Crew Report for LoToJa 2015, Part 2: A Conversation With the Authorities

09.15.2015 | 8:45 am

A Note about Post Length from Fatty: Today and tomorrow’s installments have to be short because I’ve got an extraordinarily workweek in front of me. I had to decide between short reports today and tomorrow, or no report today and a longer one tomorrow. I went with short reports. I hope that’s cool.

A “Previously…” Note from Fatty: This is part 2 of my Crew Report for the 2015 Lotoja. Click here for Part 1.

The evening before Lotoja, Lynne — Ben’s mom, who has crewed Lotoja often enough that any right-thinking person would take her advice very seriously — had warned us. 

Warned us very clearly.

“You’ll be driving through a lot of small towns,” she had said. “And you’ll be in a hurry to get to the next aid station,” she had continued.

“But do not speed,” she had emphasized, with extra emphasis. “Because you will absolutely positively get pulled over and ticketed.”

“Drive slow, drive safe,” I echoed back. “Noted.”

Good Advice, Ignored

“I’m being pulled over,” I said to Blake (aka “The IT Guy,” but I’m sick of typing such a long name with so many capital letters so often).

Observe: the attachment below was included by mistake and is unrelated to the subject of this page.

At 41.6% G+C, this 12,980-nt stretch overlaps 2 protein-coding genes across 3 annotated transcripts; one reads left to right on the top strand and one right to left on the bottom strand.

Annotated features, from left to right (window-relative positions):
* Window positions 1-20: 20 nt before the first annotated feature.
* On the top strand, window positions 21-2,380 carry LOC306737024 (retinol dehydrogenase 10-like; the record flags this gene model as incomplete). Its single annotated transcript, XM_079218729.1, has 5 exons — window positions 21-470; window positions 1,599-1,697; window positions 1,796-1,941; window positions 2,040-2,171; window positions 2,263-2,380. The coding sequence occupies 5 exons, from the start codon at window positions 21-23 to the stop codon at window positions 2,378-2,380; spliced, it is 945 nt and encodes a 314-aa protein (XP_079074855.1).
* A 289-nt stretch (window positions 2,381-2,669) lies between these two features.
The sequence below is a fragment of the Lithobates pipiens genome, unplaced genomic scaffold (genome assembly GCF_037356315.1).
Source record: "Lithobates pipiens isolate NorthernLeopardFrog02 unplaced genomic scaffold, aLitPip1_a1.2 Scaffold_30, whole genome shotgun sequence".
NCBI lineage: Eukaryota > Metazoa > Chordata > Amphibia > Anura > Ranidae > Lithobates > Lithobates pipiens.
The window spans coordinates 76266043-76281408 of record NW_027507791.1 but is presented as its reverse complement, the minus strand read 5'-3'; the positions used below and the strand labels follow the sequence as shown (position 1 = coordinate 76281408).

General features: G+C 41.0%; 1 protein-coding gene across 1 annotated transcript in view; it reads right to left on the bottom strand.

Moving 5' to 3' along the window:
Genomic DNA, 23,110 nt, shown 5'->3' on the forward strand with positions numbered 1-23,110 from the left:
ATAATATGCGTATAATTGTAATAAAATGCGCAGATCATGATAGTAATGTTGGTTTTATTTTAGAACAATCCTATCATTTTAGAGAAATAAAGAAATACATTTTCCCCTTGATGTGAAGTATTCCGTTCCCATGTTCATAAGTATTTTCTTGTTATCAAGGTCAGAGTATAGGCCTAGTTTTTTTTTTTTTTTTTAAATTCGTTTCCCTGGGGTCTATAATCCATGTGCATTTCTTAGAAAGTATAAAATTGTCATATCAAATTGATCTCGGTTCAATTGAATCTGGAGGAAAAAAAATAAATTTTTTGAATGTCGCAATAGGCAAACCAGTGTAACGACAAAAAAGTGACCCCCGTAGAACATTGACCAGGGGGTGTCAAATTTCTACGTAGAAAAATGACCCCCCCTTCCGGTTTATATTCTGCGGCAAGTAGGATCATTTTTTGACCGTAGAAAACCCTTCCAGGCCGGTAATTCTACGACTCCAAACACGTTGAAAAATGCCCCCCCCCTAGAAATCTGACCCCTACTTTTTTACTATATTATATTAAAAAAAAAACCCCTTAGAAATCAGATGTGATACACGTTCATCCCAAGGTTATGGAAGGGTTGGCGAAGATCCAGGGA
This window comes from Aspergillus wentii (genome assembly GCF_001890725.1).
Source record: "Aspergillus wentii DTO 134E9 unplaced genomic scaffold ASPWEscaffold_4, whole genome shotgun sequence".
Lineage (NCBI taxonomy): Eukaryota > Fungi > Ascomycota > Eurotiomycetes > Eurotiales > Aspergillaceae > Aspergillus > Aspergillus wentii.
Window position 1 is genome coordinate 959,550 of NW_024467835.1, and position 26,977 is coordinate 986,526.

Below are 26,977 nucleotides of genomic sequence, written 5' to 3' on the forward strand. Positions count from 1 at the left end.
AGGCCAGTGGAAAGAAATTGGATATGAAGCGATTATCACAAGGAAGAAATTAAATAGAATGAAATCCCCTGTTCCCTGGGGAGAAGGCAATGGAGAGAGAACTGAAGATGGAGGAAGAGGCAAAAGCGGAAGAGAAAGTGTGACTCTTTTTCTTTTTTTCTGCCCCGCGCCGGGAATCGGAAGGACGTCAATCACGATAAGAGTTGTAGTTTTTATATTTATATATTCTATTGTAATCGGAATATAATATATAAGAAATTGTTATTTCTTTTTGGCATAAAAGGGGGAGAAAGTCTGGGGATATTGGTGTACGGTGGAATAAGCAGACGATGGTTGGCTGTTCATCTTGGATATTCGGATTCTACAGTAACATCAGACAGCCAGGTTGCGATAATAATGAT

We were going through some small town — I don’t even know which one — near Bear Lake. And, true to Lynne’s warning, I was about to get a ticket.

But I really hadn’t been driving that fast. Ask The Hammer, she’ll tell you: my fast-driving days are behind me. If anything, I tend to drive a little slower than most people would prefer. Yeah, I’m apparently the guy who builds up a line of annoyed cars behind him.

But when the speed limit drops from 55 to 25, well, it’s not always that easy to instantly recalibrate your sense of what the right speed for driving is.

At least, that’s the claim I’m going to stick to right now.

“Well, at least I can get this over with as quickly as possible,” I thought to myself. And out loud, I said to Blake, “Open the glove compartment; you’ll see an envelope in there labeled ‘Insurance and Registration.’” Meanwhile, I got my driver’s license out.

Now I had everything I needed, and was ready for the conversation I knew was coming.

“How are you doing today?” The officer asked.

“I’m fine, how are you?”

“I’m good. You were driving a little fast,” he said.

“I’m sorry.”

“May I see your insurance, license, and registration?” 

They’re already in my hand, and I hand them to him. The officer seems a little startled. I’m guessing that usually people have to do a little digging to locate those three items (and in fact, it was after a long digging-for-insurance-and-registration expedition that I vowed to henceforth keep those two items in a clearly-labeled envelope).

He looks at them for a moment, and asks, “Are you here for the bike race?”

I cringe, thinking that if he knows I’m from way out of town, he might hit me with a bigger ticket, knowing I’m unlikely to contest it. Oh well. “Yes, we’re crewing for a couple racers.”